DECENTRALISATION IN SUPPLY CHAIN MANAGEMENT
THIS PROJECT EXAMINES THE APPLICATION OF DECENTRALISED TECHNOLOGIES IN SUPPORT OF SUPPLY CHAINS AND BUSINESS ECOSYSTEMS
With increasingly complex supply chains, the ability to monitor inter-organisational activities has become progressively more difficult. Supply chain visibility (SCV) allows managers to control cost, quality and sustainability. The disparate nature of the global supply chain, with upstream suppliers often unknown to downstream customers, means that there is often no single centralised trusted authority. The lack of visibility leads to many problems. Documentation related to product or services may be vague, amended or lost. Human rights abuses can be hidden. Environmental damage covered up. Blockchain-based solutions can provide data immutability within SCV systems. A lack of visibility leads to common challenges, including abusive labour practices and environmental damage. Blockchain may help address some of the challenges faced by firms, as a part of systems created to provide complete provenance of a product or service, and an auditable trail of data related to the firms offer. This project documents exemplar systems, capturing system architectures, underpinning logics, business philosophy behind the approaches taken and explores the benefits and limitations experienced.
DLT technical challenge
Problem: What are the decentralised infrastructures employed? How is data captured (e.g. IoT, PoS, manual entry) and is it reliable (e.g. if geographically remote, is the data captured in a different system then ‘fed in’ later? Are there other more appropriate technologies beyond DLT that could be used for the system? How are identities set and at what level (asset, organisation, individual)?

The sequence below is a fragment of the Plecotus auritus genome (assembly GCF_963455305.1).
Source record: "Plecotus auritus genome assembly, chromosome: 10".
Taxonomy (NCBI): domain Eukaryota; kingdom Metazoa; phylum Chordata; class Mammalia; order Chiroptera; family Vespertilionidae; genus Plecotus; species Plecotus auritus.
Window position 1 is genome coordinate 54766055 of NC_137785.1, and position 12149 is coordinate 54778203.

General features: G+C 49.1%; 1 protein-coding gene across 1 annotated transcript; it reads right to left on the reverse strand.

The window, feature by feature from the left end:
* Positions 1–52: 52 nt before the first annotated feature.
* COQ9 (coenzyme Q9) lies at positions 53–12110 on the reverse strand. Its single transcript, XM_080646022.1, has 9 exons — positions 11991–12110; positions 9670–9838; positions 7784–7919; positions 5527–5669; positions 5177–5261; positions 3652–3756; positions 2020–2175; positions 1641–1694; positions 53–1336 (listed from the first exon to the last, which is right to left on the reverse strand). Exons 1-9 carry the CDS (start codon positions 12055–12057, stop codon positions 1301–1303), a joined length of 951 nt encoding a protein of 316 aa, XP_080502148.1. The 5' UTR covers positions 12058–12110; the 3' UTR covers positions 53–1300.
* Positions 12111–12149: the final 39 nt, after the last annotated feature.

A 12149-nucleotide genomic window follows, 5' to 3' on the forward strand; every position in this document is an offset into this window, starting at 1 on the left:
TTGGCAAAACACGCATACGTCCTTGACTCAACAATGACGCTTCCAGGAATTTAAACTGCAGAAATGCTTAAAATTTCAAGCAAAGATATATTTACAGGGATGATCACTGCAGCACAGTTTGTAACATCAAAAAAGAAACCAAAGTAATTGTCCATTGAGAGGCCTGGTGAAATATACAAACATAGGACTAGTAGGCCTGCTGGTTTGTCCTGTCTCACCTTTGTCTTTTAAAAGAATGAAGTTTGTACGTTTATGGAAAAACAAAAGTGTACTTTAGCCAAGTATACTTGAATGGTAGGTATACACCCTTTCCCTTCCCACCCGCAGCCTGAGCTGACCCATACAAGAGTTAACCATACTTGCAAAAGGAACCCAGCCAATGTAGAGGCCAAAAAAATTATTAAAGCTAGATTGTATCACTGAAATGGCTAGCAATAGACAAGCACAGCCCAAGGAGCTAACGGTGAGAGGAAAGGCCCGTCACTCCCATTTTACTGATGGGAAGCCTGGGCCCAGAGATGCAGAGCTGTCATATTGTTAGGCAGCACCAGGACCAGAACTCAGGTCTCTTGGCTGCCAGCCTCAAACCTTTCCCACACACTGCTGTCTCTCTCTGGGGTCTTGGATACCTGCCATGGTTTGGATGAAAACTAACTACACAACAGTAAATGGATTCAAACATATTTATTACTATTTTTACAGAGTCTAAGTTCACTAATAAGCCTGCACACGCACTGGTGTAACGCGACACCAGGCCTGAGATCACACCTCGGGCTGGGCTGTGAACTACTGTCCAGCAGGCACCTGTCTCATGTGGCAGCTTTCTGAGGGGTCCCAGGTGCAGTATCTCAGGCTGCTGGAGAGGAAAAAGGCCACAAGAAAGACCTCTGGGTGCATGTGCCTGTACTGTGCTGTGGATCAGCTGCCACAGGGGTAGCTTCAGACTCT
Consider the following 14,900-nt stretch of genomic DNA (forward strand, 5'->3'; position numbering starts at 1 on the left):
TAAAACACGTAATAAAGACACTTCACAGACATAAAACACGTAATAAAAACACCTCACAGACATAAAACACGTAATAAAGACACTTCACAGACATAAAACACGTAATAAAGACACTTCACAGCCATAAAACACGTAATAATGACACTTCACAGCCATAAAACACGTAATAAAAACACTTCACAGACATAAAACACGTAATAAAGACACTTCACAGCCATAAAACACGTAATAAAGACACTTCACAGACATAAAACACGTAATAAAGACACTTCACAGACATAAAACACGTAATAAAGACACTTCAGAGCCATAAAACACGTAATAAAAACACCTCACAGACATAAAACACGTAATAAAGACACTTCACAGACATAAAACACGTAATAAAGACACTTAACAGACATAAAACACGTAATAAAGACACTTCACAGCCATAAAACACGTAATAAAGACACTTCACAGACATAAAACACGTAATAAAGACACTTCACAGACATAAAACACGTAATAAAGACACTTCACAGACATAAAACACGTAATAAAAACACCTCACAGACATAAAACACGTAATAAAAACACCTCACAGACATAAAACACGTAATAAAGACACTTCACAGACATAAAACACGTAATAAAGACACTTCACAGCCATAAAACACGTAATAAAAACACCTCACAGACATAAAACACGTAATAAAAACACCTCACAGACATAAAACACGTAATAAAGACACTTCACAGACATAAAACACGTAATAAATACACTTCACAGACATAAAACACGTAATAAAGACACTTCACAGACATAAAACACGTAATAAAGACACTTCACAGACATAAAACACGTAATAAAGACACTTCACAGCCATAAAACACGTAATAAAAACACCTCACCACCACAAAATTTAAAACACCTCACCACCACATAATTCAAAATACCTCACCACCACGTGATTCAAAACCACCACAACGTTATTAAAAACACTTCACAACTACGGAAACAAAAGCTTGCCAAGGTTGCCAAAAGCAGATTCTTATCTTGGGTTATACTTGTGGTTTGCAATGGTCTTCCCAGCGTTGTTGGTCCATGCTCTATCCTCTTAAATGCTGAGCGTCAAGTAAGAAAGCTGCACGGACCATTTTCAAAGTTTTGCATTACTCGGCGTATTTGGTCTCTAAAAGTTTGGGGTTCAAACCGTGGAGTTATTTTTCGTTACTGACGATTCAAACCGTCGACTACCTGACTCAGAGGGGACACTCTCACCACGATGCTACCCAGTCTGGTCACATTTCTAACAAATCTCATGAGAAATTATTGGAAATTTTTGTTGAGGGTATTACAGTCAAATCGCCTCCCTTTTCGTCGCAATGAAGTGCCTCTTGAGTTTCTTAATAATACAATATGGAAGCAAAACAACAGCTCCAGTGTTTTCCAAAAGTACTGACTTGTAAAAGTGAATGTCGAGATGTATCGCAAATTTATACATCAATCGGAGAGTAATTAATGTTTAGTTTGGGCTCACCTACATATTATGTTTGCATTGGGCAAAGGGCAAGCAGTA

Examination of supply chain applications of blockchain which provide visibility to participants.
Solution: ‘Good’ Blockchain projects have been developed to extend the reach of distributed ledger technology (DLT) beyond cryptocurrency to achieve “good” in the world. But what does “good” mean and how can it be realised through technology ?
Problem: What are the privacy implications of the system of attribution? What regulatory concerns might exist around the system? What legal rights might provenance information imply? If the system is global, what data transfer legislative barriers need to be addressed?
Solution: Trust Research examines the impact of a blockchain and/ or distributed systems on the role and importance of trust.
Problem: What is the business model behind the system – what is novel, and how is value created? What is the value proposition that incentivizes stakeholders to participate sustainably? What are the limitations? What role does the system play (audit, trust, provenance, compliance, payment, contracts etc.)?
Solution: Paradox This research aims to identify paradoxes in the context of distributed ledger technologies (DLTs). Paradoxes are phenomena that are contradictory, appearing rational in isolation, but illogical in combination.